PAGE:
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>> you want to stay for a while? >> i would love to stay for a while. >> coming up -- >> did you think for a moment that this would be a crisis that would land in your neighborhood, essentially? >> not in 1 million years. >> we see these stories of things going on in the world, but you never expect to be a part of helping change it. be a be a part after just 2 doses. skyrizi may increase your risk of infections and lower your ability to fight them. before treatment, your doctor should check you for infections and tuberculosis. such as fever, sweats, chills, muscle aches, or coughs, or if you plan to, or recently received a vaccine. ♪ nothing is everything ♪ talk to your dermatologist about skyrizi. learn how abbvie could help you save.
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inspired by the courage we are seeing in ukraine. i was there this spring, and i will never forget the stories of the families that i met. here at home, there are powerful stories to, people rising to be their best when a crisis is at its worst. >> mama, mama, mama -- >> in the chaos of the lviv train station, i met so many of the moms and children, overwhelmed and uncertain. >> you know where you will live? >> no. >> these were just some of the millions of ukrainians to that been forced from their homes, refugees seeking safety anywhere they could find it. >> hello, san diego, i am here, we have three vans going -- >> film metzger wouldn't star break to. as soon as the war started, he and his family to flew to
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ukraine to assist that refugees. >> we wanted to get them out of the country because for a lot of them, they were trapped. we try to get them out as quickly as we could. >> but when pastor phil got home, he found the crisis had come to his backyard. >> did you think for a moment that this would be a crisis that would have land in your neighborhood, essentially? >> not in 1 million years, i had no clue that a pathway into the united states would be from the mexican border in our hometown and chula vista. >> pastor phil runs calgary san diego, a church in school disappear miles from the border. mexico allowed ukrainians to enter the country without a visa. thousands want there to try to enter the u.s. temporarily on humanitarian grounds. mostly, they wanted a return home as soon as they can. >> we zipped down there, we meet a few ukrainians that are coming across, come a totally disoriented, and we said, come over to our church, we bought
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six air mattresses. we will have about a few people, we thought. within a few hours, 100 people were at a church. it kept spiraling, more and more, hundreds every day. >> he mobilized his congregation. >> what inspired you to get the church involved? >> it takes a village. you just can't do this on your own. our church and our whole community rallied very fast. >> pastor phil organized volunteers on both sides of the border. he helped establish shelters in mexico. >> 60 people will sleep in here, roughly, at any given moment of the day. >> and welcome stations on the american side. >> thanks in part to phil and his congregation, a legion of other southern californians got involved. we met fastfood workers who traveled to mexico on their day off to bring supplies. >> we want to support people in difficult times. >> volunteers who handed up food and water, and people like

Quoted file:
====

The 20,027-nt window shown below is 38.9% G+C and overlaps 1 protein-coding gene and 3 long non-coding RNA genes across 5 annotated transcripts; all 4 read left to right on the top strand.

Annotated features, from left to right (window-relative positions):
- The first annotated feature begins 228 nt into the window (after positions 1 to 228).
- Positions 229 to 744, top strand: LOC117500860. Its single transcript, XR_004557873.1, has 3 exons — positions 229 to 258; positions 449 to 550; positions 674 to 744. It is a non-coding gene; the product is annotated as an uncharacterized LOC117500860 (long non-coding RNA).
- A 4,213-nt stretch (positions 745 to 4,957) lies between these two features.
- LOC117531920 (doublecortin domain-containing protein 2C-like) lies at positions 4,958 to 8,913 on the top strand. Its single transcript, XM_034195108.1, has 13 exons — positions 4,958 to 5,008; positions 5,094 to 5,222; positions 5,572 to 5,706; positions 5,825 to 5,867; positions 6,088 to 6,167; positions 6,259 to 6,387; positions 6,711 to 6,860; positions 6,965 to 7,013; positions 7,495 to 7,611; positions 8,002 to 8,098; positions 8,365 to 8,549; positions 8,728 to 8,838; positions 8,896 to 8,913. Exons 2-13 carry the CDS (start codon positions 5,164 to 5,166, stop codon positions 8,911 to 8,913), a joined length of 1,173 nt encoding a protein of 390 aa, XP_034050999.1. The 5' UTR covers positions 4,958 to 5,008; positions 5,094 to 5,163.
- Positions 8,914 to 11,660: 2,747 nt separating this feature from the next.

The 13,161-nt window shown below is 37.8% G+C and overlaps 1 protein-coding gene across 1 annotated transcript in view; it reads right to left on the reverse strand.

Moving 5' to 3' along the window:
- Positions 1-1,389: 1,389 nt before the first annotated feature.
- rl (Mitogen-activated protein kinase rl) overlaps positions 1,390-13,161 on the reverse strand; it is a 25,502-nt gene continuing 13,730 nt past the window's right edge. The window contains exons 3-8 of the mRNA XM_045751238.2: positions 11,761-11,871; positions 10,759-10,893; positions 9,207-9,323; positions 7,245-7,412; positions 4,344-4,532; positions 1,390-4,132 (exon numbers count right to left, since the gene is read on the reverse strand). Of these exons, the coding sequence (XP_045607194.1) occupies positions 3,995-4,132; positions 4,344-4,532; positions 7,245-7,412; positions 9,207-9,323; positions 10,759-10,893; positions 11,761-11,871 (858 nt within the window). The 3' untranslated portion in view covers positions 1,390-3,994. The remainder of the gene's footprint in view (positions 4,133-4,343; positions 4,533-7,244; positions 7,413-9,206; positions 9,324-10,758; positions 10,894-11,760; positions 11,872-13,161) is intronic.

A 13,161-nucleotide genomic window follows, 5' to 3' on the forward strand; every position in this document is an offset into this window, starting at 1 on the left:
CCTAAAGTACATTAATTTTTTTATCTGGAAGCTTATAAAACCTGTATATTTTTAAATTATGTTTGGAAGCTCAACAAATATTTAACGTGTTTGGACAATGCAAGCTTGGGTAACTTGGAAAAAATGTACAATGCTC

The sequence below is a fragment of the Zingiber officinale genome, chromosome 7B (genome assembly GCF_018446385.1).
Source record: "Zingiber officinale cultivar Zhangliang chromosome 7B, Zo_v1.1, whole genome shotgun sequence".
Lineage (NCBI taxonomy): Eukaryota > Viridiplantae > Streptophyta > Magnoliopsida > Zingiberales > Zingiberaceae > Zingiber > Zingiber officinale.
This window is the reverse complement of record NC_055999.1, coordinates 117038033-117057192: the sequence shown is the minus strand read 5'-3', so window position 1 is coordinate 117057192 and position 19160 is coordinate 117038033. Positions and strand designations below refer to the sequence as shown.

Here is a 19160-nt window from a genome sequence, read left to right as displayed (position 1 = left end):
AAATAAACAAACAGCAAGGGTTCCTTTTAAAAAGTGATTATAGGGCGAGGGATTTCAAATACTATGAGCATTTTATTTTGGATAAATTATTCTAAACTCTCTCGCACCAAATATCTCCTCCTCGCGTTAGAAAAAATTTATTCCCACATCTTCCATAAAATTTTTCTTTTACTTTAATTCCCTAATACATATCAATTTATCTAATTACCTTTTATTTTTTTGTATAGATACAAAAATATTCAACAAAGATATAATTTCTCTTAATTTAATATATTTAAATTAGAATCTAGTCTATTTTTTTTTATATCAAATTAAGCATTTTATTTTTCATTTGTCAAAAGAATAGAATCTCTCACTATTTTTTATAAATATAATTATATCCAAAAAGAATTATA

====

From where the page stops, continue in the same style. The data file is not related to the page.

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la resident, burke shepard really. >> we have a ukrainian family that we followed from kyiv to warsaw to l.a.x.. >> thousands of californians embraced total strangers with open arms and open hearts. >> everybody jumped in and did what they could do. >> susan and roy sidell hosted several families, including this family of four, who went through a grueling journey. they stayed a week, and the kids finally got the smile. >> the kids were having a good time. we took them out to sunsets, to come to ice cream, introduced them to salaries. >> other san diegans shipped into by plane tickets. they are now with relatives back east. >> former nfl player, nick roach, and his wife, anne-marie, felt like history paid a visit. >> we watch the news and see these stories of things going on in the world, but you never expect to really be a part of helping change it, let alone
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having it literally show up on her doorstep. >> they asked us to excuse the mess, they had 20 unexpected you can guess the night before. they have six kids of their own, yet still made room for more refugees. >> i think it is a part of being human. there is that innate desire to act like we are actually one species. >> pastor phil says the kindness that we shown to ukrainians inspires us to reach out to other refugees, who have not been treated as warmly. >> i think the way that the world is responding to the ukrainian crisis could be a great template for how we can respond to other people in their own crisis. >> in recent days, think says season up for the pastor. ukrainians can now enter the u.s. directly from europe. as we welcome them, we can see that ukrainians have also given us a thing or two, the chance to rekindle our national pride
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and make a safe haven for the persecuted, and a chance to unite a common effort. >> these are really divided times, do you think that what we are seeing, this outpouring towards ukrainian refugees is a template for a better us? >> i hope so, i really do. we have all banded together to say, let's help these people who are in need. that is such a powerful message for today. i hope and inspires us all. >> beautiful words to end on. we hope some of the stories you heard tonight will stay with you. >> and maybe inspire you to lead the way for someone else. >> we will keep up the tradition next year, and we will also keep telling inspiring american stories on nbc nightly news. if you have someone you think we should know about, reach out to us at nbc slash inspiring america. from all of us at nbc, msnbc, cnbc and telemundo, goodnight.